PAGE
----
The fifth etiquette was “Not to simultaneously chew with both sides of the mouth”. This etiquette had fairness and ethical values and was mainly instituted to slow fast eaters.  

 

The sixth etiquette was “not to trespass territory”. The pie shaped territory in front of the eaters was to be rightfully respected and fiercely protected. This etiquette had ethical, fairness and respect values. 

 

The seventh etiquette was “Not to eat faster than the slowest eater”. A community was as strong as its weakest member. This etiquette was based on survival values. 

 

The eighth etiquette was “Not to swallow food without proper chewing”. This etiquette is based on health issues. The people believed that unprocessed food creates problem to the stomach. 

 

The ninth etiquette was “not to lick fingers while eating”. This etiquette was purely based on hygienic values. 

 

The good women were responsible for training and conditioning the children on the etiquettes of proper eating. Training started at age three which was accompanied by positive and negative reinforcements and ended at eight. After eight if the child continued breaking the etiquettes only negative reinforcement would be applied up to and including whacking to the head or collar bone by Mokhos (a spatula). Girls learned quicker because the expectations were high and reinforcements severe.  

 

Making Injera was the good woman’s job. Like wine making, making Injera was an art. Meticulous attentions and monitoring was applied when training girls. By age nine a good girl was able to make Injera. 

 

A good Injera was one with big eyes (open bubbles); light; not sweet and not sour, all signs of good fermentation. If one or more of these good elements were missing, insults up to and including songs followed. Rumors were spread by good women but songs were written by bad men. If the fermentation cycle was not completed, which depends on the type of grain or mixture of grains, temperature, humidity and what the people called “The elbow” (meaning a good hand produces good Injera while bad hand produces bad Injera) the injera would taste sweet. In such case the good women would comment “she was in a rush- Hiwikti” or “she is forgetful, Zinibti”. If the taste turns out to be sour, the comments will be Afincha Zeibila “she can’t smell”; “she is negligent, Zewarit”.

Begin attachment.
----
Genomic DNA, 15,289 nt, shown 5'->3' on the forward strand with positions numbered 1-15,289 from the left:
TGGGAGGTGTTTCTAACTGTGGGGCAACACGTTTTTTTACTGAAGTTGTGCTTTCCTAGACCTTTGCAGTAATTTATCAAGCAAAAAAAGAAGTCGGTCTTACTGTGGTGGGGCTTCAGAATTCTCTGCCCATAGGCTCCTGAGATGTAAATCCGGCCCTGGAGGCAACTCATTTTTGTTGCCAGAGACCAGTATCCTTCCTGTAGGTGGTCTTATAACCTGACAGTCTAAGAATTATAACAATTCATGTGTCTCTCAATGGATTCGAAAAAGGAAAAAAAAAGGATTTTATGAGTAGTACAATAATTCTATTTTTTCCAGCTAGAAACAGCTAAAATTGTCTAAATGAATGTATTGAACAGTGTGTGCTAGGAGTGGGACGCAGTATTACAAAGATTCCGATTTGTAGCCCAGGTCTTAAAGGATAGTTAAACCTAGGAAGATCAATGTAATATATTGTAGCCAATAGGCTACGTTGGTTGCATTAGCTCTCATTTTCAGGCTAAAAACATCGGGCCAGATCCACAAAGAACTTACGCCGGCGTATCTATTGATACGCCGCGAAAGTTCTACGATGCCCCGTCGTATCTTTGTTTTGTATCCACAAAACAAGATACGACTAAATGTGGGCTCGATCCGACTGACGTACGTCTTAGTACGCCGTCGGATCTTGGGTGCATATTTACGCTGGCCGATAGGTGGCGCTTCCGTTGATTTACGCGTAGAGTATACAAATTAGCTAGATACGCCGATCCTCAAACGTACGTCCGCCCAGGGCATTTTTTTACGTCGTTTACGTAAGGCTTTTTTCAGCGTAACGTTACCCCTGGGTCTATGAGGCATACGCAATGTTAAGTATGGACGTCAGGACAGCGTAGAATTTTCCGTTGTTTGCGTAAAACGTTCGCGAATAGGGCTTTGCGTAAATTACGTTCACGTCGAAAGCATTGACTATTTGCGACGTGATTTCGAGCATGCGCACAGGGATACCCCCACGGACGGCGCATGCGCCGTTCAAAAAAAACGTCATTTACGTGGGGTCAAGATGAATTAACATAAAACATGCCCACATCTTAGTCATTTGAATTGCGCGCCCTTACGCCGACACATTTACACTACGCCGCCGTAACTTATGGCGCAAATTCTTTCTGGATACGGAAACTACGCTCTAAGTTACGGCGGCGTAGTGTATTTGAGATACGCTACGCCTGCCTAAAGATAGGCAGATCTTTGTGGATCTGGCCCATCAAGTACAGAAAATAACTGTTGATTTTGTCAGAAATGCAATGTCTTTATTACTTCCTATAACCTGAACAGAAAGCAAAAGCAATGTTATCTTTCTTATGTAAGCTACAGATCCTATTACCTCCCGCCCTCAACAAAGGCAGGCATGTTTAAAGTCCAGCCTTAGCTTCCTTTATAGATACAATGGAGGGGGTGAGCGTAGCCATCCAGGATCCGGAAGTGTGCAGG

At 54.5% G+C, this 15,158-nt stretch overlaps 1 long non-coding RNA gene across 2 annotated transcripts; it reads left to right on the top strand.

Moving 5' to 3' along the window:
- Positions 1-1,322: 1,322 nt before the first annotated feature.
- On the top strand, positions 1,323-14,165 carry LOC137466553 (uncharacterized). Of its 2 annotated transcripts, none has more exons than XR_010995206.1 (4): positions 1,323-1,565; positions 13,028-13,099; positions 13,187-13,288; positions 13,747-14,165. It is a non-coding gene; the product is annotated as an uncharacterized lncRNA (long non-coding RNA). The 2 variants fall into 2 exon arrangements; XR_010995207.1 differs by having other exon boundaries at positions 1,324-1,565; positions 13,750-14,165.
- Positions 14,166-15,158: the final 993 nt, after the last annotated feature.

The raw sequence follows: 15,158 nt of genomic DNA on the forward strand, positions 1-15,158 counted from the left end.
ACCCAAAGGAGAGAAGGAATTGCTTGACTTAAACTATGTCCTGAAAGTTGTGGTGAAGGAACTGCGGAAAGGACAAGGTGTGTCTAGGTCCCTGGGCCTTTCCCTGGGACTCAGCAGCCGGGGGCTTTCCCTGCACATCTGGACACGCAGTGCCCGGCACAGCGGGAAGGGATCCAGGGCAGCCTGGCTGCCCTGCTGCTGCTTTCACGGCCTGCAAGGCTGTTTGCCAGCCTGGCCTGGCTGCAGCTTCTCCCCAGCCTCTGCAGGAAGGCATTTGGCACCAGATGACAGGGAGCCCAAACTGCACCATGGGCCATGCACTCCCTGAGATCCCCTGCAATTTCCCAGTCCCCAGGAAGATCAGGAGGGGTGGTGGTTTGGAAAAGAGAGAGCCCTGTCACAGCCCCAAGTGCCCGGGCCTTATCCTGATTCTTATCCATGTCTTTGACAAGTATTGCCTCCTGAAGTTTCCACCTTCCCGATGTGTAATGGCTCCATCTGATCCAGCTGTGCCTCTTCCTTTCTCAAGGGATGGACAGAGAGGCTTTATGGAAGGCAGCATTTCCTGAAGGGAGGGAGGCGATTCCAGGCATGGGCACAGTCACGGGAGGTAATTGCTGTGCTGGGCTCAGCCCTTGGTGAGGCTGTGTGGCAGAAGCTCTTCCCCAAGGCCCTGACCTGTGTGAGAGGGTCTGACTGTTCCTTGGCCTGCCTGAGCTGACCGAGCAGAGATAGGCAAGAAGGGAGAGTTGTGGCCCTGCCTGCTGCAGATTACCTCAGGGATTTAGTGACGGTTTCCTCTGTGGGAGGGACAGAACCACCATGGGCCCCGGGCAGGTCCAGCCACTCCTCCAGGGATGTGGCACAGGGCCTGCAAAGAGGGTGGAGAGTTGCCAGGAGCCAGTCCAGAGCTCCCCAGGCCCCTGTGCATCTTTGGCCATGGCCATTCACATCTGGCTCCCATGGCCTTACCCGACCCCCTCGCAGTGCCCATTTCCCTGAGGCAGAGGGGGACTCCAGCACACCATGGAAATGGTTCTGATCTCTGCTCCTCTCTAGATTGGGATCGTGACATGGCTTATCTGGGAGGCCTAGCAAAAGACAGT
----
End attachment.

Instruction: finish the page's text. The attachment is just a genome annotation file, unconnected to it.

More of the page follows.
The people used short chairs they call Duka when eating. Sitting on floor was prohibited unless there were no enough ducas around. In that case the allocation of ducas was based on age. The older ones get ducas first. Duca was a simple bench chair with two legs, seven inches high. It sits very close to the ground but that was the only way to sit and eat in circle while abiding by the strict etiquette. 

 

If the bread was Kitcha the good women would break it into proper and equal sizes and would place the pieces in front of the eaters. Injera did not need to be broken. 

 

The custom dictated children eat first. The same went with drinking water. “Kidmi kola aytste; kidmi abi aytkid” was the dictum. Children ate and drank first before adults. It was only during walking that, children and as such women followed adult men. 

 

The custom was meant to protect the weak and to preserve the life of the growing. Walking trails were narrow. People could not walk side by side. One had to lead, the other to follow. In that ragged and jagged land no one knew what laid ahead. So by leading the walk the adult man was jeopardizing his life on behalf of the ones following him. Night walk posed the most hazards not only from animals and reptiles but also gorges and precipices. Many lives were lost in precipices and many bodies were broken by falling through cliffs.  

 

Washing hands was mandatory but only before eating. After, was optional dictated by availability of water and because water was scarce and valuable it was reserved to quench thirst for the people of the village and strangers. In the absence of water one could wipe ones hands with grass or leaves if available. 

 

People live in their surrounding and use what their surrounding provides. If they Truthfully, Rightfully, Rationally, Collectively, Respectfully and Wisely use what their surrounding provides they live and flourish. Anything less is paving the road to Division, Oblivion and Nihilism. 

 

“How can I remain Silent when my heart keeps talking?”